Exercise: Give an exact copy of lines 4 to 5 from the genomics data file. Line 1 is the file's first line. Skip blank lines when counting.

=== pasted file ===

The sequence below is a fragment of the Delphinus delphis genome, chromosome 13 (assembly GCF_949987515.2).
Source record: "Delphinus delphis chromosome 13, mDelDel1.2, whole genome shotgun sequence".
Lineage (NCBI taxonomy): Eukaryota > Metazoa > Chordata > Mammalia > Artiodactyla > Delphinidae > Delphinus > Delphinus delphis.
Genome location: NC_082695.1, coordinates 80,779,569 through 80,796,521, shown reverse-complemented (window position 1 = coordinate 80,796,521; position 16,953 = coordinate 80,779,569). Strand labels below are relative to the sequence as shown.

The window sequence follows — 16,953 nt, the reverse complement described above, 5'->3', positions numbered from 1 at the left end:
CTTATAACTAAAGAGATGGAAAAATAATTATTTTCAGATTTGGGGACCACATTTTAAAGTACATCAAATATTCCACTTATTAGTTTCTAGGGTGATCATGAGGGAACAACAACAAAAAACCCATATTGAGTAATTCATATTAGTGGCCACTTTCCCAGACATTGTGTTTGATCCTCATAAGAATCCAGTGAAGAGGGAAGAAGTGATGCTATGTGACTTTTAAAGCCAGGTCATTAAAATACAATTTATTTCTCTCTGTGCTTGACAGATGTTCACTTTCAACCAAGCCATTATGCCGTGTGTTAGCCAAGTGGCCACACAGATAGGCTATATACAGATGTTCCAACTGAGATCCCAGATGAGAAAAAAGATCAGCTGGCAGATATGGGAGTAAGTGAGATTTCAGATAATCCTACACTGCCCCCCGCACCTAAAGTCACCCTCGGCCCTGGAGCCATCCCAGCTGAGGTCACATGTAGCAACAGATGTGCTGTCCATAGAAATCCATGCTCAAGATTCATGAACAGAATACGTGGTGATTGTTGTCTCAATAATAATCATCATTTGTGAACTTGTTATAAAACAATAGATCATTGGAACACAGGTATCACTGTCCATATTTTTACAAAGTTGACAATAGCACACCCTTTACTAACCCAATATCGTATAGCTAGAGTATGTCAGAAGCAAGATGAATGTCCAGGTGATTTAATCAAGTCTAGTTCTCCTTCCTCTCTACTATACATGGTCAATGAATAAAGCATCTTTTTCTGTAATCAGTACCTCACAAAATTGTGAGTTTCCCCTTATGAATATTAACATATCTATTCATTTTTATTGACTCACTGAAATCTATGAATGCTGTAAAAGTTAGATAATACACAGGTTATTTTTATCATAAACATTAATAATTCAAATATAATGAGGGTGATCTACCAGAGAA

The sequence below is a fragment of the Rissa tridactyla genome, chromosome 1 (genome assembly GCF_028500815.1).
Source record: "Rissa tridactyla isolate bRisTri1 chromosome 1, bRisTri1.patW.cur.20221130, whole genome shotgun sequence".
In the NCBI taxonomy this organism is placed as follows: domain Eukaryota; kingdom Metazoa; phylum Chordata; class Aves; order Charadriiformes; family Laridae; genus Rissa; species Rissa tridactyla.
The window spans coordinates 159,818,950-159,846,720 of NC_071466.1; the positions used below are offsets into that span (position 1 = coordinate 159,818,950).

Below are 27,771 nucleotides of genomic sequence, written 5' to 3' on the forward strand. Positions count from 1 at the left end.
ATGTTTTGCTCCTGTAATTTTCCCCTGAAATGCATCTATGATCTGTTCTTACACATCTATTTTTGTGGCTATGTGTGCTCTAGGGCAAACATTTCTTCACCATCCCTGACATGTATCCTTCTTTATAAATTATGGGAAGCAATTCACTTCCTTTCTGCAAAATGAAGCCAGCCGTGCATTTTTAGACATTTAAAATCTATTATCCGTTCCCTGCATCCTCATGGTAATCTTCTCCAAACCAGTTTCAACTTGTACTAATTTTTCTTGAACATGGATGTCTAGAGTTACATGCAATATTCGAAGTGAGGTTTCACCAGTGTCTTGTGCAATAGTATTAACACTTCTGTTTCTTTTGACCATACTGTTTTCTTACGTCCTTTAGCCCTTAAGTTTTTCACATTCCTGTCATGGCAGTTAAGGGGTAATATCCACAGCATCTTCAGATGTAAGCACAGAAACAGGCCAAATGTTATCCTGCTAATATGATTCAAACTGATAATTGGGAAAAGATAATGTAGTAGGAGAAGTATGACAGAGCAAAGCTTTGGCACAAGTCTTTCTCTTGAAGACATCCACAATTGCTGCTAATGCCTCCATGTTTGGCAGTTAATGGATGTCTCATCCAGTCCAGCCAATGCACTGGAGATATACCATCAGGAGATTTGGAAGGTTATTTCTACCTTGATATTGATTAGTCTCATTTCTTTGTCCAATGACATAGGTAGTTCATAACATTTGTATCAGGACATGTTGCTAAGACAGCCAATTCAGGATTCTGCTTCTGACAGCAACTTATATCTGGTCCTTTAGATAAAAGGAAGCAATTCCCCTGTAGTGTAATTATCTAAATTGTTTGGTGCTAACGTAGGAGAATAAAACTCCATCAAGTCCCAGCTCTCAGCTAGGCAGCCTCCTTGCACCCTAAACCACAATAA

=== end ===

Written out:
Genome location: NC_082695.1, coordinates 80,779,569 through 80,796,521, shown reverse-complemented (window position 1 = coordinate 80,796,521; position 16,953 = coordinate 80,779,569). Strand labels below are relative to the sequence as shown.

The window sequence follows — 16,953 nt, the reverse complement described above, 5'->3', positions numbered from 1 at the left end: